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Latitudinal variation in the prevalence of multiple sclerosis in Ireland, an effect of genetic diversity
  1. C McGuigan1,
  2. A McCarthy1,
  3. C Quigley2,
  4. L Bannan4,
  5. S A Hawkins3,
  6. M Hutchinson1
  1. 1St Vincent’s University Hospital, Elm Park, Dublin 4, Republic of Ireland
  2. 2Wexford General Hospital, Wexford, Republic of Ireland
  3. 3The Royal Victoria Hospital, Grosvenor Road, Belfast BT12 6BA, UK
  4. 4Letterkenny General Hospital, Letterkenny, Republic of Ireland
  1. Correspondence to:
 Dr C McGuigan
 Department of Neurology, St Vincent’s University Hospital, Elm Park, Dublin 4, Republic of Ireland;


Background: Northern Ireland has a high and rising prevalence rate of multiple sclerosis (MS). The most recent survey in 1996 found a rate of 168.7/100 000. Recorded prevalence rates for the south of Ireland, including County Wexford, have been markedly lower and seemed to suggest the existence of a prevalence gradient within the island.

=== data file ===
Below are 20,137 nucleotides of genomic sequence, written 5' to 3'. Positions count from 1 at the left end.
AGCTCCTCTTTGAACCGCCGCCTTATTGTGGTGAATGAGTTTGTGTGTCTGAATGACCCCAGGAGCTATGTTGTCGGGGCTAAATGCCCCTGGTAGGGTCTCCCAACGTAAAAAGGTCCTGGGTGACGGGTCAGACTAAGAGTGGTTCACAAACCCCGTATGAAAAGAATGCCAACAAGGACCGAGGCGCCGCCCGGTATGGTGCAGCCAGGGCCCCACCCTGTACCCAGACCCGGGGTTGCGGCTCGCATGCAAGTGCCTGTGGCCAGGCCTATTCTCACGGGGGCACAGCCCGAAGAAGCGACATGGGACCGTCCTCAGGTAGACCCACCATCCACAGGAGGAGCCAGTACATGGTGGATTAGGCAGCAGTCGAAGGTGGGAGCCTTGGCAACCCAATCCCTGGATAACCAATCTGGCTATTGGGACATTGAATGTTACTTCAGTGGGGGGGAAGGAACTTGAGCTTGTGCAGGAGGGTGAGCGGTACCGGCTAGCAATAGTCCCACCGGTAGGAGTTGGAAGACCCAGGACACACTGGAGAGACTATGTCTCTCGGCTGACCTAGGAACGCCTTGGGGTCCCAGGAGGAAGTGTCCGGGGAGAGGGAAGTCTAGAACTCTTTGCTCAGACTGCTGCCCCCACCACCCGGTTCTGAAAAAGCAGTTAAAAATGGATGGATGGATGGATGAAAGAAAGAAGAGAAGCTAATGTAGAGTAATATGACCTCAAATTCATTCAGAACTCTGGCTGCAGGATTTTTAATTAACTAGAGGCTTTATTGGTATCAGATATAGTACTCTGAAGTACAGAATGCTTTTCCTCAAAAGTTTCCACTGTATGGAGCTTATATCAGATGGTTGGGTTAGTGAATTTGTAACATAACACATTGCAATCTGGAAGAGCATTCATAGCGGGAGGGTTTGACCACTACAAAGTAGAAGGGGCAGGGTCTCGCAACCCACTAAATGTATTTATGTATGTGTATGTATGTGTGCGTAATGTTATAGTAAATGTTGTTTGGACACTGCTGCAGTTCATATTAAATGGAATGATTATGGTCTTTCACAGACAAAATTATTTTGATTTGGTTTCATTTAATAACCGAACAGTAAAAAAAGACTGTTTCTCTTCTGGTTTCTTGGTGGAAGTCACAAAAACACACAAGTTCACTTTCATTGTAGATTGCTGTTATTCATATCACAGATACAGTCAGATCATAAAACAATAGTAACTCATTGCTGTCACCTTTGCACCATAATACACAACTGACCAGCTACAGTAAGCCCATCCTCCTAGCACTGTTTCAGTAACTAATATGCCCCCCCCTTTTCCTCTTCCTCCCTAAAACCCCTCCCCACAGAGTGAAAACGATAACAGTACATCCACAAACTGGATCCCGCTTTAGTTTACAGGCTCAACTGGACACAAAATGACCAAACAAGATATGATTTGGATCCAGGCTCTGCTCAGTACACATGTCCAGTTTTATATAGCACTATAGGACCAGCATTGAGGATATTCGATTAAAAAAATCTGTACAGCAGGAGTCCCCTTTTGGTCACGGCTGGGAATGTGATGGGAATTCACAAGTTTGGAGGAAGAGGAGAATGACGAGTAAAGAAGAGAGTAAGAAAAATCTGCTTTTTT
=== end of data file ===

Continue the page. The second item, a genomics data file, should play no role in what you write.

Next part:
Objectives: To compare the prevalence of multiple sclerosis in Co. Wexford in the south east of Ireland and Co. Donegal in the north west, and to establish whether a variation in prevalence of MS exists within Ireland.

Methods: Patients were referred from multiple sources. Review of clinical case records and/or patient examination confirmed the diagnosis.

Results: In Co. Wexford, 126 patients were found to have clinically definite or probable multiple sclerosis with a prevalence rate of 120.7/100 000 (95% confidence intervals (CI) 100.6 to 143.8), which is similar to other areas of similar latitude within the British Isles. In Co. Donegal, 240 people had clinically definite or probable MS with a prevalence rate of 184.6/100 000 (95% CI 162.0 to 209.5). The difference in prevalence rates is statistically significant (Z = 3.94, p = <0.001).

Conclusion: There is a latitudinal variation in the prevalence rate of MS between the north and the south of Ireland. The increased prevalence of MS seen in Co. Wexford is likely to represent better case ascertainment and improved diagnostic accuracy rather than an actual increase in prevalence. The north/south variation in prevalence may represent a variation in the genetic predisposition to MS between the background populations of the two counties.

  • MS, multiple sclerosis

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  • Competing interests: none declared